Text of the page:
Finished products are transported in reusable secondary packages called RTIs that are owned by a third party logistics (3PL) provider. The 3PL also collects used products from the end customer and delivers them to the manufacturer for remanufacturing. The whole scenario is depicted in Figure1.

**Manufacturer**

**Retailer**
**Retailer**

**Finished product flow** **Used product and container flow**

**3PL** **Retailer**

**Figure 1.**Logistics diagram of the proposed closed-loop supply chain (CLSC).

It is assumed that the total initial deterministic demand (offline market share) for thei^{th}retailer
isai, which follows demand price sensitivity,b, in a linear relationship. Other possible relationships,
in which the demand function can be modeled, are quadratic and exponential. However, linear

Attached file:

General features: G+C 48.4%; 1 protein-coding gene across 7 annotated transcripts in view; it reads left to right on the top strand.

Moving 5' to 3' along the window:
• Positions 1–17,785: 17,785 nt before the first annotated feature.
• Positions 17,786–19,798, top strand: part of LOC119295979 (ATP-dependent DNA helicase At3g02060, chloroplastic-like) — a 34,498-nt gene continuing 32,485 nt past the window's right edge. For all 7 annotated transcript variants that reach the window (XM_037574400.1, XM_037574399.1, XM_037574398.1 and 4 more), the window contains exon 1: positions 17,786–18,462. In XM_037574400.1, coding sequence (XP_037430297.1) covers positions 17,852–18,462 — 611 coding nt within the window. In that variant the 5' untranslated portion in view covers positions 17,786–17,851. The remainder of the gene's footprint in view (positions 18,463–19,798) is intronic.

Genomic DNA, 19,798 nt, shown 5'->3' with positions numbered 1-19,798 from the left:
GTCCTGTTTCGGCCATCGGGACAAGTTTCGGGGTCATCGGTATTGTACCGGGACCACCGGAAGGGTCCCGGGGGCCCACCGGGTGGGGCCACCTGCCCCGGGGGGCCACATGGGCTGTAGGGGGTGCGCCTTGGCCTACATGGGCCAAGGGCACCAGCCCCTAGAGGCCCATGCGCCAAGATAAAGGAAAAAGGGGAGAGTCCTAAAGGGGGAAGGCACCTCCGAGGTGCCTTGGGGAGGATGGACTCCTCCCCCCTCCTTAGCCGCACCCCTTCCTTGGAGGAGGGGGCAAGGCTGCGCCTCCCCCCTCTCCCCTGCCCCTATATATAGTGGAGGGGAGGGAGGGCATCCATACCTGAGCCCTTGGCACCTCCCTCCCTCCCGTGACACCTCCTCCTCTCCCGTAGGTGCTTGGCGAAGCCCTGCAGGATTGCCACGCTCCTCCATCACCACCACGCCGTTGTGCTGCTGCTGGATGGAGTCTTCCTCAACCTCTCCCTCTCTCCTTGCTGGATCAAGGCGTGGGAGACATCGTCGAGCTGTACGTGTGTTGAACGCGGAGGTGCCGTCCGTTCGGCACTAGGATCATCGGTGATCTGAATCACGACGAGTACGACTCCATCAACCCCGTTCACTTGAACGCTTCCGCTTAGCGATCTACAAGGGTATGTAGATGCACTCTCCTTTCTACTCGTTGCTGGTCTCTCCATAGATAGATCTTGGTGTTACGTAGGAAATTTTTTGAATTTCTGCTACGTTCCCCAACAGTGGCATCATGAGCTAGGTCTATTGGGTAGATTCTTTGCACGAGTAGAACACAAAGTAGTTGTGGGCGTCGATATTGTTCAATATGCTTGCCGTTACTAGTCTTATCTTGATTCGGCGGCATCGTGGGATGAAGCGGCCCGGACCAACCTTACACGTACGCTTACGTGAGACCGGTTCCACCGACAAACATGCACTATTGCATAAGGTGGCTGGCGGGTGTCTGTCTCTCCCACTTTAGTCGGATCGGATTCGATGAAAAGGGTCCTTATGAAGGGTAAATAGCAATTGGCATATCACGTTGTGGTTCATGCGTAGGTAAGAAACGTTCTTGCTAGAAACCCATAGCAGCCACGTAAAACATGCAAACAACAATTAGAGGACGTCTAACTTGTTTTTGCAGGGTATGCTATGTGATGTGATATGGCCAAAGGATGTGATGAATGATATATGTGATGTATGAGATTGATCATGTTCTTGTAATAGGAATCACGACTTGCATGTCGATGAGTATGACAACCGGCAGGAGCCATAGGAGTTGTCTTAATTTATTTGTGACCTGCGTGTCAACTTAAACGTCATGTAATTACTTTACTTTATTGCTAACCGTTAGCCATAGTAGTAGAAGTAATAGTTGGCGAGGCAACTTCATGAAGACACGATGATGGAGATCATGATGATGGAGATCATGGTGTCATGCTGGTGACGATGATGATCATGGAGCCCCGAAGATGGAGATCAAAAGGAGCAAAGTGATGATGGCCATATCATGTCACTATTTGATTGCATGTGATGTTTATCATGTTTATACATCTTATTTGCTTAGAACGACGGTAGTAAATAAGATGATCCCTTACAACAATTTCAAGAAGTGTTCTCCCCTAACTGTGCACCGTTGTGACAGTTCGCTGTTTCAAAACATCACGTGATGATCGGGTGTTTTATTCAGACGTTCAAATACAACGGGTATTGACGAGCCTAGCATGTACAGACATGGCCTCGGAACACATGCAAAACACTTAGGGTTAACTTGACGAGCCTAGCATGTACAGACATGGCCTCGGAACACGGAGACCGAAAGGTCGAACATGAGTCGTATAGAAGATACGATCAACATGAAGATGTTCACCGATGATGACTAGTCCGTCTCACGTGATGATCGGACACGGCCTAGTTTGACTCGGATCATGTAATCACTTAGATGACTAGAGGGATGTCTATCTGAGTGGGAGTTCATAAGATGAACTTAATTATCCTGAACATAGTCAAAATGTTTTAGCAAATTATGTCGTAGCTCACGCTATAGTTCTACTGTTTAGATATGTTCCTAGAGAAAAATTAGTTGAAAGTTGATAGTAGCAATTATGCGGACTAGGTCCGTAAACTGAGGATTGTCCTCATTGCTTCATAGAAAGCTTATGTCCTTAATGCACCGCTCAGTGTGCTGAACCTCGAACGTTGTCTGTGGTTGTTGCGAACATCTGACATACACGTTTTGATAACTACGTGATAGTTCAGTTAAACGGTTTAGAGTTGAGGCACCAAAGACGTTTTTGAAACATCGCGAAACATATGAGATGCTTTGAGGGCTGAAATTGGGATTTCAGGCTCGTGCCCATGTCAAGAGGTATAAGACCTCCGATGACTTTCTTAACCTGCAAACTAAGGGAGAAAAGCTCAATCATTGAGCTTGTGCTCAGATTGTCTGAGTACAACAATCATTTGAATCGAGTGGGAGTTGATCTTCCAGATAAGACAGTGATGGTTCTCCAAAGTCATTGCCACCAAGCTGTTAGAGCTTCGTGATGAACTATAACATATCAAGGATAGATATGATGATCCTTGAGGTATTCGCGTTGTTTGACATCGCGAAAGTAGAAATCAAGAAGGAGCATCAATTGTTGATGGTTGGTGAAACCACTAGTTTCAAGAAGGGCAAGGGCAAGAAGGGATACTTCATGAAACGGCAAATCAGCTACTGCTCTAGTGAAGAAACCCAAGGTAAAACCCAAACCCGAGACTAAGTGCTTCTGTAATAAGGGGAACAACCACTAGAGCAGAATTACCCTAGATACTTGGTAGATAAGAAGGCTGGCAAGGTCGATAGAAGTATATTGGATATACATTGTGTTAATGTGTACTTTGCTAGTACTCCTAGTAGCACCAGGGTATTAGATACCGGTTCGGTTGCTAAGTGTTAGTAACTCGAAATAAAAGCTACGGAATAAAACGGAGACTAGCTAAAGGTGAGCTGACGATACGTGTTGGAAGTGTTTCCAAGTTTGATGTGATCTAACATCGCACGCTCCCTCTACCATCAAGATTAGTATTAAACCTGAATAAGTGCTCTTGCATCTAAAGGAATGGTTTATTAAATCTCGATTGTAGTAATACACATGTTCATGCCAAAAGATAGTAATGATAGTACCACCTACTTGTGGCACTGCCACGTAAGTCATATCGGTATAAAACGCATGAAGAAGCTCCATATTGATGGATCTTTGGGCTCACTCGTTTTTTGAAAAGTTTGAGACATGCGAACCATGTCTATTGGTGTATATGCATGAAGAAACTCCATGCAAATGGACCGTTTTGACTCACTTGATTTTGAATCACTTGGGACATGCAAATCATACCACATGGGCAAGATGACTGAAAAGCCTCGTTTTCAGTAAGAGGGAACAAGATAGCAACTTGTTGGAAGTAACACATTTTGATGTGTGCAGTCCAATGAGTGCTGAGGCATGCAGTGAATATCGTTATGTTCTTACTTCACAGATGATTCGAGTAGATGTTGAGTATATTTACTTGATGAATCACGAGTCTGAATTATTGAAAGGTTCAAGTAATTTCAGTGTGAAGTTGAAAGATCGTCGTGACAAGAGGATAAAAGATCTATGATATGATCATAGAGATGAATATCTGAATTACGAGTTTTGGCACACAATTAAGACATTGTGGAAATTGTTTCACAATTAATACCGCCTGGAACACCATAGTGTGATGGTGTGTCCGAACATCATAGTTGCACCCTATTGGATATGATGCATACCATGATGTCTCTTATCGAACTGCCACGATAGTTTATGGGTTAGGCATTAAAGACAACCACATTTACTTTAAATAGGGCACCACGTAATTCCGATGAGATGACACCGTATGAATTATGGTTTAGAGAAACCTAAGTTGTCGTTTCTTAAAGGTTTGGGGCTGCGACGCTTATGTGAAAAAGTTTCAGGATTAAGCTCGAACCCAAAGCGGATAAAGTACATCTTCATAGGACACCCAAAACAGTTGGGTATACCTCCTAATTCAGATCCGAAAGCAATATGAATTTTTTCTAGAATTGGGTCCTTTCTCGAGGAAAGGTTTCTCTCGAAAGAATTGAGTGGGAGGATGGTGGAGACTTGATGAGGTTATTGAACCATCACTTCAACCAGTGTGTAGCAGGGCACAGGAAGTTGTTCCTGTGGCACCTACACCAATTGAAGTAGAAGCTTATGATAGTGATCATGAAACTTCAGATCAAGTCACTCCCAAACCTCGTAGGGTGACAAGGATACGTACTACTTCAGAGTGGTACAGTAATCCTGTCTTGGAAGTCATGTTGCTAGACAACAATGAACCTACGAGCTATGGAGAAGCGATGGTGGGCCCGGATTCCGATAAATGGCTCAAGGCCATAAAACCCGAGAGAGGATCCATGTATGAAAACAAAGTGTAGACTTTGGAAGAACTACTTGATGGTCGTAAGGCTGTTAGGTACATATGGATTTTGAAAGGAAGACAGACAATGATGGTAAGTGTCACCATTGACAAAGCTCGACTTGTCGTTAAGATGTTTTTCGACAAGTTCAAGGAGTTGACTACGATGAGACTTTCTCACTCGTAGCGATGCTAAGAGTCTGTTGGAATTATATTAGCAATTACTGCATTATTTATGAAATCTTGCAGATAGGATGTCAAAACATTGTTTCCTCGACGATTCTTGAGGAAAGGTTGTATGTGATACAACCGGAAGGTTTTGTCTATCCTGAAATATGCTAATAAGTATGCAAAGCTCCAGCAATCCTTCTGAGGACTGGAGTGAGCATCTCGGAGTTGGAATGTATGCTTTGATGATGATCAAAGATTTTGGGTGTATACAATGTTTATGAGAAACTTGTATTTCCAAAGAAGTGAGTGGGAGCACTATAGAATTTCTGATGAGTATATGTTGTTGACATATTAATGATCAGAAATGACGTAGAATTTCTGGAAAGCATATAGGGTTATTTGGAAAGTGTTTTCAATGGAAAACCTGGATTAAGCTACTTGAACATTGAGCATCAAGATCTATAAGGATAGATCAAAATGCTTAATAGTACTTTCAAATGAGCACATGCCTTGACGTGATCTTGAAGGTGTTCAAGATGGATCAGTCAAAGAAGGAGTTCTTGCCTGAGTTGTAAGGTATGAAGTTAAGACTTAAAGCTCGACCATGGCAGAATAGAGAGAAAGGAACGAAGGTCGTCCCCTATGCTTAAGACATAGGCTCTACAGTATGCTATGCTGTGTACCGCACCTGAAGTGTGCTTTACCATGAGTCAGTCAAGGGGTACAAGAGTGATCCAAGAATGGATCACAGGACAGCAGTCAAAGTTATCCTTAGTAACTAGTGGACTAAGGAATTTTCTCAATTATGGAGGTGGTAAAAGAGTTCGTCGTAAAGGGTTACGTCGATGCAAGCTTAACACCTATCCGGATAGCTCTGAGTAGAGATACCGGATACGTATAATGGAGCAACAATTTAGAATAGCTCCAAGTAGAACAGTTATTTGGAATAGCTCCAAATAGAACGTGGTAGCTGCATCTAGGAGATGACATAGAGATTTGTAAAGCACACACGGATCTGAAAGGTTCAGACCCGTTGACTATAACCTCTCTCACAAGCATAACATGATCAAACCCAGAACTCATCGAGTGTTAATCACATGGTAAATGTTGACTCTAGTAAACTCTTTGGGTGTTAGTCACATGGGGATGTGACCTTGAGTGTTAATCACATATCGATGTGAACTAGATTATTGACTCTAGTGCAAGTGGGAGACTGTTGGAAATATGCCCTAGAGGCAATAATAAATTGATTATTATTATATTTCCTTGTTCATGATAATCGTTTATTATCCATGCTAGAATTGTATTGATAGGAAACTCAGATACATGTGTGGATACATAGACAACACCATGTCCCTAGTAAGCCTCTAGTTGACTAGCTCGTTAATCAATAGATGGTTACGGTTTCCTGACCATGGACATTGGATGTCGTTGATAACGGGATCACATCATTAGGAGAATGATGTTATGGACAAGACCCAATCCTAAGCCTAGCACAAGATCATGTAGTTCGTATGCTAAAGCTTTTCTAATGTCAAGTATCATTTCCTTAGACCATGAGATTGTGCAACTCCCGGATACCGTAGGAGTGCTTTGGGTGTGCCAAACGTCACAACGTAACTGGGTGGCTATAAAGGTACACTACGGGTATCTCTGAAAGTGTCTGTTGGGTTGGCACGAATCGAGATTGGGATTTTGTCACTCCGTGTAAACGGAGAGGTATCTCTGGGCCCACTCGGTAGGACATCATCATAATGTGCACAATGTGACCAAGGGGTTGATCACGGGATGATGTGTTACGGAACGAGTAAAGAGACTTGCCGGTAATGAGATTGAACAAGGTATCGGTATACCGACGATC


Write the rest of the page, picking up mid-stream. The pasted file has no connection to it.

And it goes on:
demand curves are widely used in the literature because of their simplicity and more importantly their
sufficiency to catch important managerial implications. Thus, the total price-dependent deterministic
demand at thei^{th}retailer isai−bp. Now we consider the second part of demand, the online channel

demand; which for thei^{th} retailer can be given askIN_{i}. Wherekis the parameter and IN_{i} is the
potential demand. Thus the net realized demand at retaileriisd_{i}=a_{i}−bp+kIN_{i}. It is obvious that
the maximum price in the market would bep=_{a/b.}

**4. Mathematical Model**

This paper considered a centralized supply chain system. To model the proposed centralized system, this section first calculates total revenue of the supply chain followed by the cost of individual player and, finally, the net profit is calculated by subtracting the costs of all players from total revenue.